I find this movie to be even more underrated than Mission: Impossible. I didn’t even mention all the fun sequences it has, like the Vatican infiltration, but that is par for the course with these movies, really. Action and atmosphere is great, but this movie has that and a solid personal storyline to boot. And it actually gave a basis for Ethan’s more intimate motivations that later movies like Fallout would bring back.
1. MISSION: IMPOSSIBLE – GHOST PROTOCOL
Director: Brad Bird
It was genuinely painful having to rank the top three movies in this list, as they all strike with me for their own solid reasons. In terms of the most style, Mission: Impossible takes the cake. In terms of characterization and personal stakes, Mission: Impossible III is the best. However, when it comes to sheer, unbridled fun factor, Ghost Protocol is unrivaled so far, and it will always be my favorite entry in the series for that reason.
I am not surprised that Brad Bird is the director, and that this is his first live action endeavor after a career of animated movies. It certainly shows in many instances, from the musical cues that sound like highlights in a cartoon routine, to the more colorful visual style, to the plethora of gadgets they bring in for the job, and even a big red button that’s going to decide the fate of humanity. However, none of that feels intrusive or too silly to fit into a live-action mold. Rather, it sets a consistent bounciness to the movie that never lets down, but doesn’t get exhausting.
Granted, the initial setup of Ethan’s organization being completely disbanded feels more like an afterthought in the long run, but that doesn’t matter as the movie is the best at keeping its main villain persistent. And I’m not talking about Michael Nyqvist’s character, though he did a suitable job. As I said before, the true villain of any Mission: Impossible movie is the situation itself. It’s the world-ending scenario that is constantly getting closer and close, and every setback the heroes face is more chilling than any bad guy.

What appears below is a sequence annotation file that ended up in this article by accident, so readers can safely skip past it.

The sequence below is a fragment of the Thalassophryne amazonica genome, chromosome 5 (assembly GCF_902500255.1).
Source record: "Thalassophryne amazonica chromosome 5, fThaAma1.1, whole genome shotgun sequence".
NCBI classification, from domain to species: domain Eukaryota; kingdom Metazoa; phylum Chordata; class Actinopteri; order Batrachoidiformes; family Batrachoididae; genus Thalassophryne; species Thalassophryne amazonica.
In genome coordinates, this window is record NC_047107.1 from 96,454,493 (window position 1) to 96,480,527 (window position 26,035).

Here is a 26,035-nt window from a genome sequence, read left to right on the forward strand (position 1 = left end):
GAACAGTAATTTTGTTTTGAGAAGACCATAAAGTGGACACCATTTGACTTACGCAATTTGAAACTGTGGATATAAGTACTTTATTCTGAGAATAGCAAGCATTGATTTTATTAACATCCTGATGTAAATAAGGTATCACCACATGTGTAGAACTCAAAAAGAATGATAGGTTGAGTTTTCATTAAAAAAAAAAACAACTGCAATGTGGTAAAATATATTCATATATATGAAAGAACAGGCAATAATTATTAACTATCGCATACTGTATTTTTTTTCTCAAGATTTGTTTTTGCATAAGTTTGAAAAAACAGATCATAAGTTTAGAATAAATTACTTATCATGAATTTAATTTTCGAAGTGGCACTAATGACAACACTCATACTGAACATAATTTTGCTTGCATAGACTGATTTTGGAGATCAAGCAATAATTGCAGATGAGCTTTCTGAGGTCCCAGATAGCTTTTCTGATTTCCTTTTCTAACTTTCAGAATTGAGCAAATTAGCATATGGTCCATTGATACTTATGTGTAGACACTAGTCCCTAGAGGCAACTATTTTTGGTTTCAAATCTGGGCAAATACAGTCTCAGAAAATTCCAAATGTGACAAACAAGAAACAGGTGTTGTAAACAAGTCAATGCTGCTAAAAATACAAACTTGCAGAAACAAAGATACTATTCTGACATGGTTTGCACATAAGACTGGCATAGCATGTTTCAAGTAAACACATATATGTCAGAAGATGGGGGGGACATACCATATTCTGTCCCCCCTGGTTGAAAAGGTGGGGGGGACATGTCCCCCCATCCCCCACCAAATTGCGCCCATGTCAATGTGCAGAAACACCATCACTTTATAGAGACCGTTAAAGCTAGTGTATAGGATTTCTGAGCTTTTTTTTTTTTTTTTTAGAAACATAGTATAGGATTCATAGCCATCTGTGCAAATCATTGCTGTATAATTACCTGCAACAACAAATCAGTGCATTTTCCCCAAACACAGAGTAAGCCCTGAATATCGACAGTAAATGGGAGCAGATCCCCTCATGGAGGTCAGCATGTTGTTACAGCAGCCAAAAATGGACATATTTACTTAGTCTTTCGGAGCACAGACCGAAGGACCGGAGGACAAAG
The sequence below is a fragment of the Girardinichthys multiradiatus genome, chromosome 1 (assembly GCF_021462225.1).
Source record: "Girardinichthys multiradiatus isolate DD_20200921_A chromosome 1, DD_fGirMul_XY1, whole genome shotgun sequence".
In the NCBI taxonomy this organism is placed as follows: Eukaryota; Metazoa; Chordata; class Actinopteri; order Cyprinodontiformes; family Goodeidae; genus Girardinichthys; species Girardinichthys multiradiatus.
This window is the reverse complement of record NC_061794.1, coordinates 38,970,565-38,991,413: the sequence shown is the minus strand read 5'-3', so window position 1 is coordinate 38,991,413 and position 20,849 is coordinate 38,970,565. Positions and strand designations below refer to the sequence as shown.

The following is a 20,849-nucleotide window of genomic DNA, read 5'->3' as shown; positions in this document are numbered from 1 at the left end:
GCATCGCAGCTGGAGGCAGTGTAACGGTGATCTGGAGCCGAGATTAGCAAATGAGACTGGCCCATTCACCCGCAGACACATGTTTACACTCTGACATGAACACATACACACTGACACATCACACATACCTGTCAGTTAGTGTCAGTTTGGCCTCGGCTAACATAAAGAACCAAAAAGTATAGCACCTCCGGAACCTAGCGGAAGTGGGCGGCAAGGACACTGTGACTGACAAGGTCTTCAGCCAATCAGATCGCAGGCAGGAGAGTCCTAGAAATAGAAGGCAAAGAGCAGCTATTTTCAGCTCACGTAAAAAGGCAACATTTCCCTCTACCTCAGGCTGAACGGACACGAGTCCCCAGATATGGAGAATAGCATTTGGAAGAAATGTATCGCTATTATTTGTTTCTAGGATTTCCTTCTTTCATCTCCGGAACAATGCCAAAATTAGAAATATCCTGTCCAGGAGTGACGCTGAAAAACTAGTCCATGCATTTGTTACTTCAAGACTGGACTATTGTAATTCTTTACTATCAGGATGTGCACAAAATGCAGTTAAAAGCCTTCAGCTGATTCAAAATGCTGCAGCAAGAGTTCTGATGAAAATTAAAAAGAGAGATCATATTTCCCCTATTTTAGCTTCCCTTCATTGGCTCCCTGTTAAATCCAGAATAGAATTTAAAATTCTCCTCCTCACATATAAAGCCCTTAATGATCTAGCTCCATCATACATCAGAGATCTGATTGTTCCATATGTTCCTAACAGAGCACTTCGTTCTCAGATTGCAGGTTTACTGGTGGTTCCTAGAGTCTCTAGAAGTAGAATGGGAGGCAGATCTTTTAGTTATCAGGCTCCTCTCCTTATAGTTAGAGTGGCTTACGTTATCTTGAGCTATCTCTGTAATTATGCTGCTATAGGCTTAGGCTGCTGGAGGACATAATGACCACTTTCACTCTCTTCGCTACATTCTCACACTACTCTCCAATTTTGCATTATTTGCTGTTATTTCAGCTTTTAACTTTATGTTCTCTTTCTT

Ghost Protocol takes that to the maximum where it puts an entire nuclear war on the line. And no matter what the heroes do, they struggle to gain control over the situation despite the breathtaking Burj Kalifa stunts. To that end, it actually achieves a similar sense of desperation as Mission: Impossible III despite this movie being far more lighthearted. Personal stakes might not be as high, but the overall stakes more than make up for it.
But speaking of that Burj Kalifa stunt, the cartoonish aspects make their way into the action too in the best way possible, with sequences that feel so outlandish but just grounded enough to feel like it still belongs in a Mission: Impossible movie and not say, a Fast and Furious movie. It pains me that I didn’t know of this franchise back in 2011 and therefore wasn’t able to see Cruise hanging over a hundred stories above ground in IMAX. It also has a degree of self awareness to it, such as how it keeps poking fun at the spy equipment breaking down or backfiring, which is a refreshing take after the past three movies.
I do concede there are aspects or elements that other movies do better, but as an overall package, Ghost Protocol is the one I have the most consistent amount of fun with, and I can never discredit that. It’s the one I return to the most often, and is one of my favorite action movies in general. Plus, it brought back Ethan Hunt with long hair, and I prefer that hairstyle. Small thing, I know, but when you love a movie you can’t help but appreciate down to the little blessings.
Mission: Impossible – Dead Reckoning Part One will be released globally in theatres in 2023.